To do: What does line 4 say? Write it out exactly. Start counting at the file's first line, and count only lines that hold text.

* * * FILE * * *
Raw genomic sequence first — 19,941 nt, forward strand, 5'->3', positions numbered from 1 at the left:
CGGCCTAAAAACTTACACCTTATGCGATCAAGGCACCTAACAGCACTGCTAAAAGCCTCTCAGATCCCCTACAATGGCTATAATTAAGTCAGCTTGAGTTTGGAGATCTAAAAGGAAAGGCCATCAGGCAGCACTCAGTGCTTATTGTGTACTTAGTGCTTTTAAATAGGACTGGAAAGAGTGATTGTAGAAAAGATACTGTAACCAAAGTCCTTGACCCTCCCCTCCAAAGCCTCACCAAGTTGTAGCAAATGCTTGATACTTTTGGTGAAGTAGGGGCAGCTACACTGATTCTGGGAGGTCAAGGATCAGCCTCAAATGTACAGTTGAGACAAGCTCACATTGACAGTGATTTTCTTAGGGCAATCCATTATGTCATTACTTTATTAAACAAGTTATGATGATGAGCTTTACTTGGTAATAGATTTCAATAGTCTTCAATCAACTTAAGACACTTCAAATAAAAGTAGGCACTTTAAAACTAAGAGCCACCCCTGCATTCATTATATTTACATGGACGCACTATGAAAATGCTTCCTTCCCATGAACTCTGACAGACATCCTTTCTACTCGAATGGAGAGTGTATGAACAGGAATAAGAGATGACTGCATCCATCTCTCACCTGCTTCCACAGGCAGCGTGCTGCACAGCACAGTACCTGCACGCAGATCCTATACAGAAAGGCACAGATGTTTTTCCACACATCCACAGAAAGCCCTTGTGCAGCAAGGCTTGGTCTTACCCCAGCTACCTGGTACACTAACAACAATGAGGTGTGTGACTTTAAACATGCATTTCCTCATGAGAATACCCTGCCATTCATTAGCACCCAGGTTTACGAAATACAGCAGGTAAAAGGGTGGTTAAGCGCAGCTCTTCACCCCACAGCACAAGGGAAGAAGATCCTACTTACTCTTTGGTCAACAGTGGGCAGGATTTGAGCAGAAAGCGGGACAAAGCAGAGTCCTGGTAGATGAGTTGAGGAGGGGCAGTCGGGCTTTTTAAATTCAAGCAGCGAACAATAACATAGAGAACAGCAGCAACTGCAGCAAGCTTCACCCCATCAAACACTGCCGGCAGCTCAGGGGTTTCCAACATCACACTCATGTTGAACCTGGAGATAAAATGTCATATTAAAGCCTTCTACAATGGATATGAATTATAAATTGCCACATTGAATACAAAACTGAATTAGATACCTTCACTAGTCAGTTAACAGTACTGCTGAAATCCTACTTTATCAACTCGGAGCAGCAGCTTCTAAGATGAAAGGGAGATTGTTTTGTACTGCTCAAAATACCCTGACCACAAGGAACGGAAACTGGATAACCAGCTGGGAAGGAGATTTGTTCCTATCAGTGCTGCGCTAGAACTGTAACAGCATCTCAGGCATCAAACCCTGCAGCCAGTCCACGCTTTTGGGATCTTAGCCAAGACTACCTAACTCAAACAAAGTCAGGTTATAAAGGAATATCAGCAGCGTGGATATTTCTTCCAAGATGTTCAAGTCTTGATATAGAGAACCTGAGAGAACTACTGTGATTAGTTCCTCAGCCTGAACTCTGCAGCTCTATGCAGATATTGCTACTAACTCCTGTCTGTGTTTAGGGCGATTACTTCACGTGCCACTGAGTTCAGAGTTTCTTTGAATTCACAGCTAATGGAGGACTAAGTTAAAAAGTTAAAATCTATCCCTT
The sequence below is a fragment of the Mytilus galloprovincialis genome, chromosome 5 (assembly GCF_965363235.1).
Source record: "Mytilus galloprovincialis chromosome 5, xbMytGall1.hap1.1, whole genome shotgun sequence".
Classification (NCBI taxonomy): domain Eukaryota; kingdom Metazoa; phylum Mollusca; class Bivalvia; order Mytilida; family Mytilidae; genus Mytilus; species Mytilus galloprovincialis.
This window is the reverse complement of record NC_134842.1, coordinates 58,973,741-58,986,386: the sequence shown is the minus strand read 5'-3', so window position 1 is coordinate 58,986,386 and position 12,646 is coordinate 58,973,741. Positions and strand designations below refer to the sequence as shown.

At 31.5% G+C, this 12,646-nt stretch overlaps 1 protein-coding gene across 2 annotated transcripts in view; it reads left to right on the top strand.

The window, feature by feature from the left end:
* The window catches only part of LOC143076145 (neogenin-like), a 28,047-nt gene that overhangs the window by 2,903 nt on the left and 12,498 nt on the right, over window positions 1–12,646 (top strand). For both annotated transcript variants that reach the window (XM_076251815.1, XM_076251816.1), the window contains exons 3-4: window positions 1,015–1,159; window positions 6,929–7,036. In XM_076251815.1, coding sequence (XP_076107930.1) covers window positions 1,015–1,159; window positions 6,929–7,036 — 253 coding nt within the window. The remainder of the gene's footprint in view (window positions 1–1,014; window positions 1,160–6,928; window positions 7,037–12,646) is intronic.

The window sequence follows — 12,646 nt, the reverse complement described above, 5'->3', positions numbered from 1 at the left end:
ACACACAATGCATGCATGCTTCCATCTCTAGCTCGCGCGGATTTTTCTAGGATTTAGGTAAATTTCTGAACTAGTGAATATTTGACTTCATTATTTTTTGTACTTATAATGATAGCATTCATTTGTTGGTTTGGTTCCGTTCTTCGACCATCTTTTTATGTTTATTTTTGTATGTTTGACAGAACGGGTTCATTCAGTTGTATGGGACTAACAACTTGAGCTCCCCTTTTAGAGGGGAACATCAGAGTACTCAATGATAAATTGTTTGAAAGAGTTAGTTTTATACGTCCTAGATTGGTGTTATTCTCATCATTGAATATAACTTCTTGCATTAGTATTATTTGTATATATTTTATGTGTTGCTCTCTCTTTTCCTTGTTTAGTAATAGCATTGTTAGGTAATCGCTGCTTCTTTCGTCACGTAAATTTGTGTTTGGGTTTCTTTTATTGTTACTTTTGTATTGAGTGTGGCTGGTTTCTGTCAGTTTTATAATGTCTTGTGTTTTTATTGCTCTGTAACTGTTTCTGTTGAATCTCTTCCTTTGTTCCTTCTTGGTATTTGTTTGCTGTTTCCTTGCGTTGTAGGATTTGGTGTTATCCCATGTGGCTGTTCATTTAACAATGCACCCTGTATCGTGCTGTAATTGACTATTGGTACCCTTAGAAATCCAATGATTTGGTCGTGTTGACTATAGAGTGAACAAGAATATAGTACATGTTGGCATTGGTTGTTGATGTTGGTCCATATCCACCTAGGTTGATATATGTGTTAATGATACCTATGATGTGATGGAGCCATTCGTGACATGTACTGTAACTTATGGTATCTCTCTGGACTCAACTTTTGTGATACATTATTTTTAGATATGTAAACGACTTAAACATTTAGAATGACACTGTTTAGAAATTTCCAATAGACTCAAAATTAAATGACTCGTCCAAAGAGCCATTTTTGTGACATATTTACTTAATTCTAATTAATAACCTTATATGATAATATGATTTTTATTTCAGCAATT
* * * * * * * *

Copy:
Source record: "Mytilus galloprovincialis chromosome 5, xbMytGall1.hap1.1, whole genome shotgun sequence".